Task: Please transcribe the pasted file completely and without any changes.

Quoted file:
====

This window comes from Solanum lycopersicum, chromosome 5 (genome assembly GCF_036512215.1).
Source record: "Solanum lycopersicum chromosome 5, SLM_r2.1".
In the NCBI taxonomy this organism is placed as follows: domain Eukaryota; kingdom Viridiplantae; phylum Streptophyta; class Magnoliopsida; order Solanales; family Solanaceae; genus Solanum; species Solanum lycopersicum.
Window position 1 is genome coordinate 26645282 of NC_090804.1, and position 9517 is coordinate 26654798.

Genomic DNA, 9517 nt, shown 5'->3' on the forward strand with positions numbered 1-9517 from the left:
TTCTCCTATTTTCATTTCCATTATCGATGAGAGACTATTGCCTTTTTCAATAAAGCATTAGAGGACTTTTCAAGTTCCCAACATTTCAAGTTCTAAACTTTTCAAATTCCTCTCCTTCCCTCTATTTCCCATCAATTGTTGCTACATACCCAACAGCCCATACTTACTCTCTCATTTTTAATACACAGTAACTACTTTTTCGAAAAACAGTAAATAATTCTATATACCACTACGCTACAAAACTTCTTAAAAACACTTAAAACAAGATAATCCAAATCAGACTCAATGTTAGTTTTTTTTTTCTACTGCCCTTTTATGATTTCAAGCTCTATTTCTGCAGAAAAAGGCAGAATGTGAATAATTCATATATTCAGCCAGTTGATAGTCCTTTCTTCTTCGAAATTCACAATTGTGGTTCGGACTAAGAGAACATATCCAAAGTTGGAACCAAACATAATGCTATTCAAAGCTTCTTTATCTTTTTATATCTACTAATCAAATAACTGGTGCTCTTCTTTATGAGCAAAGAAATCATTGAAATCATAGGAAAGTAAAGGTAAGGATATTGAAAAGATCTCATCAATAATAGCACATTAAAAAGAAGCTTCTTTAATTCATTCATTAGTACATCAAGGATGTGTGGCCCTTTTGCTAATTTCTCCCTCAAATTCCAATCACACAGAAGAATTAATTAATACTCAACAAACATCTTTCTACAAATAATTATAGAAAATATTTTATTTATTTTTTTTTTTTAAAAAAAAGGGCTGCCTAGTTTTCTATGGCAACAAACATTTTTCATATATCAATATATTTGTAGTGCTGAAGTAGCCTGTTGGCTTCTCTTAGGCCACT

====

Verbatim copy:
This window comes from Solanum lycopersicum, chromosome 5 (genome assembly GCF_036512215.1).
Source record: "Solanum lycopersicum chromosome 5, SLM_r2.1".
In the NCBI taxonomy this organism is placed as follows: domain Eukaryota; kingdom Viridiplantae; phylum Streptophyta; class Magnoliopsida; order Solanales; family Solanaceae; genus Solanum; species Solanum lycopersicum.
Window position 1 is genome coordinate 26645282 of NC_090804.1, and position 9517 is coordinate 26654798.

Genomic DNA, 9517 nt, shown 5'->3' on the forward strand with positions numbered 1-9517 from the left:
TTCTCCTATTTTCATTTCCATTATCGATGAGAGACTATTGCCTTTTTCAATAAAGCATTAGAGGACTTTTCAAGTTCCCAACATTTCAAGTTCTAAACTTTTCAAATTCCTCTCCTTCCCTCTATTTCCCATCAATTGTTGCTACATACCCAACAGCCCATACTTACTCTCTCATTTTTAATACACAGTAACTACTTTTTCGAAAAACAGTAAATAATTCTATATACCACTACGCTACAAAACTTCTTAAAAACACTTAAAACAAGATAATCCAAATCAGACTCAATGTTAGTTTTTTTTTTCTACTGCCCTTTTATGATTTCAAGCTCTATTTCTGCAGAAAAAGGCAGAATGTGAATAATTCATATATTCAGCCAGTTGATAGTCCTTTCTTCTTCGAAATTCACAATTGTGGTTCGGACTAAGAGAACATATCCAAAGTTGGAACCAAACATAATGCTATTCAAAGCTTCTTTATCTTTTTATATCTACTAATCAAATAACTGGTGCTCTTCTTTATGAGCAAAGAAATCATTGAAATCATAGGAAAGTAAAGGTAAGGATATTGAAAAGATCTCATCAATAATAGCACATTAAAAAGAAGCTTCTTTAATTCATTCATTAGTACATCAAGGATGTGTGGCCCTTTTGCTAATTTCTCCCTCAAATTCCAATCACACAGAAGAATTAATTAATACTCAACAAACATCTTTCTACAAATAATTATAGAAAATATTTTATTTATTTTTTTTTTTTAAAAAAAAGGGCTGCCTAGTTTTCTATGGCAACAAACATTTTTCATATATCAATATATTTGTAGTGCTGAAGTAGCCTGTTGGCTTCTCTTAGGCCACT